Posted on Monday, September 28, 2015
While the rise in demand for specialists may have triggered a rush among medicine students to pursue niche specialisations, experts in the healthcare industry are realising the importance of age-old primary care physicians. This has given rise to institutes offering a specialisation in family medicine to encourage medicine students to once again turn the focus towards providing immediate attention to patients, thereby eliminating the need for unnecessary expensive treatments.
The two-year, part-time Master’s in Family Medicine, conducted by the University of Edinburgh in partnership with Christian Medical College (CMC) Vellore and the Indian Christian Medical and Dental Association (ICMDA), is aimed at providing a model to improve primary healthcare outcomes in India. It is designed to help general practitioners working in underserved and rural communities acquire the skills to become expert family medicine doctors who refer less and resolve more. This is supposed to not only provide the first point of contact but also the continuum of care to patients. The training is further meant to provide participants the essential medical knowledge and management skills for the most common health issues.
Elaborates Liz Grant, director, Global Health Academy and assistant principal for global health, “Family medicine recognises that an individual’s illness affects everyone in their family. Family medicine training, therefore, seeks to focus on the patient in their home and community. It aims to embed effective health promotion, disease prevention planning, and early detection of illness and it aims to diagnose accurately, treat efficiently and manage effectively without resorting to expensive and unnecessary diagnostic tests or drugs.”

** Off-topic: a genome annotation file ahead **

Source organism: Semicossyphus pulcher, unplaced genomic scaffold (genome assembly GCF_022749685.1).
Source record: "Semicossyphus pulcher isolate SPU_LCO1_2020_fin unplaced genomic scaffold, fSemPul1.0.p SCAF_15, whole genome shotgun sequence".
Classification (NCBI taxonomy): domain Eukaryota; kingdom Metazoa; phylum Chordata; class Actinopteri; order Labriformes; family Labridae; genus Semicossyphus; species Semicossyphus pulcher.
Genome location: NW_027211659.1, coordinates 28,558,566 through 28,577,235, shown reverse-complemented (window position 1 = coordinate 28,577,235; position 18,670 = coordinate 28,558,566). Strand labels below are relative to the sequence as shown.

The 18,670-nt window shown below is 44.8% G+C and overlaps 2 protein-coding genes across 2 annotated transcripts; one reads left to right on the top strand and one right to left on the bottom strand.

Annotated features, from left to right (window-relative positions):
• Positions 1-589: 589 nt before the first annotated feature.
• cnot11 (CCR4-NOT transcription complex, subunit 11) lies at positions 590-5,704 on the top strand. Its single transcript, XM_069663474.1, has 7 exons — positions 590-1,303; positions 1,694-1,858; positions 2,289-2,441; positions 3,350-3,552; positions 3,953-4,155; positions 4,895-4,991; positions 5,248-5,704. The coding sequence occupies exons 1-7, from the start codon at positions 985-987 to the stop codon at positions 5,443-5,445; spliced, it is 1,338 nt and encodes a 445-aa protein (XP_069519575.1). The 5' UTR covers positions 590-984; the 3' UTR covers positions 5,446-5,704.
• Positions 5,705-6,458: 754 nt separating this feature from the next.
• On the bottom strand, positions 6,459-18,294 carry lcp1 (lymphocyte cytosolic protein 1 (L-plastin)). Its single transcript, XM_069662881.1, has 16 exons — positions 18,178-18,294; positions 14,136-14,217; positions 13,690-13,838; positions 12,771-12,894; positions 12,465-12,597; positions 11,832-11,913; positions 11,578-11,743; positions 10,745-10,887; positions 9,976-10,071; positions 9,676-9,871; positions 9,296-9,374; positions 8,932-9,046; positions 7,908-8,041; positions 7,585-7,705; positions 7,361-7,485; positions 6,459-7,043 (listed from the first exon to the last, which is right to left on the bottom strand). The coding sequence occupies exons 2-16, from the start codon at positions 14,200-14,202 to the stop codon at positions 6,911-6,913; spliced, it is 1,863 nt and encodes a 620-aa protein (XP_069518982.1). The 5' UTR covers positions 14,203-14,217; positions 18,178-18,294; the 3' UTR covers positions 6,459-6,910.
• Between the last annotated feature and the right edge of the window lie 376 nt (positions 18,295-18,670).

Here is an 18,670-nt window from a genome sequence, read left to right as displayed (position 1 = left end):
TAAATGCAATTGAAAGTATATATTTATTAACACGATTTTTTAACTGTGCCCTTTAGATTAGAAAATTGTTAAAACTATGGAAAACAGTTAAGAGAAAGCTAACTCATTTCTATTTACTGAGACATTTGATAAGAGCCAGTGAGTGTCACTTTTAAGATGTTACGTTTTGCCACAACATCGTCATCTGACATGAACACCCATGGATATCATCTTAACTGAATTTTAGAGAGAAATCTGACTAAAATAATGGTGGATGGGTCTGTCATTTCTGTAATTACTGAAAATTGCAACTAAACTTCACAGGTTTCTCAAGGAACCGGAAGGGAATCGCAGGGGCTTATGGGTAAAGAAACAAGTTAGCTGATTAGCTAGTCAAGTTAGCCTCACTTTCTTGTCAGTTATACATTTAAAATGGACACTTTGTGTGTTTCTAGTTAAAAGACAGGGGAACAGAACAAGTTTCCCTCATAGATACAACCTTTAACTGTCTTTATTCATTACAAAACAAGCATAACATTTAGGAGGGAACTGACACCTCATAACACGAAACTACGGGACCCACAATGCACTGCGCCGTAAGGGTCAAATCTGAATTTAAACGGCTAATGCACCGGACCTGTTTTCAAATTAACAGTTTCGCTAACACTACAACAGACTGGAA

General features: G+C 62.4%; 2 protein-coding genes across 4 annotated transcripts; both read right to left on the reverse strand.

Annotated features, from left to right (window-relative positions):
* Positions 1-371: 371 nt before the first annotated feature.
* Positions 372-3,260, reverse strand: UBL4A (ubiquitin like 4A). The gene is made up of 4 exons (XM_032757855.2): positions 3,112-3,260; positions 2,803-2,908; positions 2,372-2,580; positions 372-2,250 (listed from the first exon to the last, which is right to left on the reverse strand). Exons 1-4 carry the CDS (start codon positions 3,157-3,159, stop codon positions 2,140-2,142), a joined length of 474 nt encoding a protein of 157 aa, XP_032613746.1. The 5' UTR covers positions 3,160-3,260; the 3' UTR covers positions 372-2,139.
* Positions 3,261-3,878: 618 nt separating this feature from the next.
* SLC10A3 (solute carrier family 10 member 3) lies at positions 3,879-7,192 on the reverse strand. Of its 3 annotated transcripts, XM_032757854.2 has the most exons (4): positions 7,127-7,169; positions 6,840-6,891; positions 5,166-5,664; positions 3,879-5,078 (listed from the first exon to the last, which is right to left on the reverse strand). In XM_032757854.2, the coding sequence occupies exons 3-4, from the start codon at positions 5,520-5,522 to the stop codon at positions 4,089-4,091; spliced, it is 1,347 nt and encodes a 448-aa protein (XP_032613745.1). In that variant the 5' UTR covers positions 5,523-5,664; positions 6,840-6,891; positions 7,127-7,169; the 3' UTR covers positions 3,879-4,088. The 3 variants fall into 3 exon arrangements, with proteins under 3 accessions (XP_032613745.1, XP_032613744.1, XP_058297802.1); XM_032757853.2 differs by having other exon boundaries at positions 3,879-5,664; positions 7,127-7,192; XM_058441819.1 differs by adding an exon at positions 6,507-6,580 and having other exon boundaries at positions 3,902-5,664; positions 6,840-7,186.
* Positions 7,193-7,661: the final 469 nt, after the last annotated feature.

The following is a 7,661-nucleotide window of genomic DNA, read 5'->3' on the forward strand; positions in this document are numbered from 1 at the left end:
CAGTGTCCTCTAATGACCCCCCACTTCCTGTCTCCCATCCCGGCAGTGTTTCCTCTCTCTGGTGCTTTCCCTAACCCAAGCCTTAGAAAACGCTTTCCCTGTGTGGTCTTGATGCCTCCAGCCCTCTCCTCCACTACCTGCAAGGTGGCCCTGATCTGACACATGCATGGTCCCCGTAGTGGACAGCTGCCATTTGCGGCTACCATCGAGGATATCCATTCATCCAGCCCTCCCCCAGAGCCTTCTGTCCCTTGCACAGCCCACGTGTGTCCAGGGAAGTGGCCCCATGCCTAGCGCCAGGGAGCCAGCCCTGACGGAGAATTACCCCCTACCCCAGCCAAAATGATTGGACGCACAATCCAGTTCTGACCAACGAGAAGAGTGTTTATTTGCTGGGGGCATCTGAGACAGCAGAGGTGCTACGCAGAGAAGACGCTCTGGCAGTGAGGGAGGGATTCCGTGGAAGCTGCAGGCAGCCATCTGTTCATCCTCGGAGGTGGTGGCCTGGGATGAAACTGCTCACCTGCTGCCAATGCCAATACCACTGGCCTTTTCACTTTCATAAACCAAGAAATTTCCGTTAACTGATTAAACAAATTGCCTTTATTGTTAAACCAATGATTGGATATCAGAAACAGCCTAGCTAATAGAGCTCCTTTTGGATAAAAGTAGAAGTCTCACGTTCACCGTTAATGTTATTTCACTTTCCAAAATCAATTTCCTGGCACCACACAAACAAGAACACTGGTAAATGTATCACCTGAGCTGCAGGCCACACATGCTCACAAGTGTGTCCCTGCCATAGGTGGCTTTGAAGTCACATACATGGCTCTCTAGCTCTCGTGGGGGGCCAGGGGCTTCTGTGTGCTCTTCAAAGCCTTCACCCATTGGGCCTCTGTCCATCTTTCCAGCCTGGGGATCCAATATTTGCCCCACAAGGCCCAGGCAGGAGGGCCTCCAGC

The programme consists of seven taught courses of 120 credits, an internship and a dissertation (60 credits). Delivered through the blended-learning format, it covers modules in family medicine, reflective practice and principles of general practice and evidence-based medicine for rural family medicine in rural settings. Additionally, there are three compulsory contact teaching periods in a hospital setting, each of a 10-day duration and an internship mentorship period of 30 days. Adds Dr Jachin Velavan, co-ordinator of the college’s department of distance education, “The course demands a study commitment of about 10 hours per week to allow students to continue frontline duties while participating in interactive and problem-based learning modules especially designed for a busy practitioner. It is open to students in India and Africa (with hospital internship sites in India, Nigeria, Uganda and Egypt.”
Upon graduation, students receive a degree from the University of Edinburgh. Talking about the employment opportunities afterwards, Grant says, “As the programme is delivered part-time over two years, many students are already in employment. The goal is to build a global community of practice where family doctors are recognised as the capstones of the health service in every country. It is also to build such a clinical staff that can provide immediate, long-term, continuous, quality care for people as near to their homes as possible helping them avoid unnecessary hospital admissions, ensuring that the prescribed medicines are the best and most appropriate for the conditions, monitoring illness and keeping a watchful eye on all family members as they live well and hopefully age well together.”
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